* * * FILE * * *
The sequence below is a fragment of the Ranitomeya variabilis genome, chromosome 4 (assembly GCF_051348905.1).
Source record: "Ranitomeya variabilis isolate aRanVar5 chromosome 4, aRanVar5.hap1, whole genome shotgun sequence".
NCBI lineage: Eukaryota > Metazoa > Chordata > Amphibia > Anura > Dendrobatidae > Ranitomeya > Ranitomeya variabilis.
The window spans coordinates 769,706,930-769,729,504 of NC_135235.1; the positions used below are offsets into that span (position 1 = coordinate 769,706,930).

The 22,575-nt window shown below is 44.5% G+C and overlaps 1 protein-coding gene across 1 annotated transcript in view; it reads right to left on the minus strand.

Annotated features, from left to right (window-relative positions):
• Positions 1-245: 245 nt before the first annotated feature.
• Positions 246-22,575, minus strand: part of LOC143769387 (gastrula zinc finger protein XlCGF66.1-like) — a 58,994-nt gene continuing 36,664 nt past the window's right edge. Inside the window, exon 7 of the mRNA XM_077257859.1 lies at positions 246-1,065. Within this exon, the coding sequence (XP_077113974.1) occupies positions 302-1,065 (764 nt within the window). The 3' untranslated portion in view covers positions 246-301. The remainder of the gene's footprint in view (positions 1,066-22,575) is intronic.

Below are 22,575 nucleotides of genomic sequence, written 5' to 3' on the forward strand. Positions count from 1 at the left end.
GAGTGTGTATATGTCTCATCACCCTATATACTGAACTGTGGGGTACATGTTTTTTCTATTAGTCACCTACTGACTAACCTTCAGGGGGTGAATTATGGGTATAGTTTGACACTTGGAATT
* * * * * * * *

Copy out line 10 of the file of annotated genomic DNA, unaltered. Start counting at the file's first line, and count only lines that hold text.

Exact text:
GAGTGTGTATATGTCTCATCACCCTATATACTGAACTGTGGGGTACATGTTTTTTCTATTAGTCACCTACTGACTAACCTTCAGGGGGTGAATTATGGGTATAGTTTGACACTTGGAATT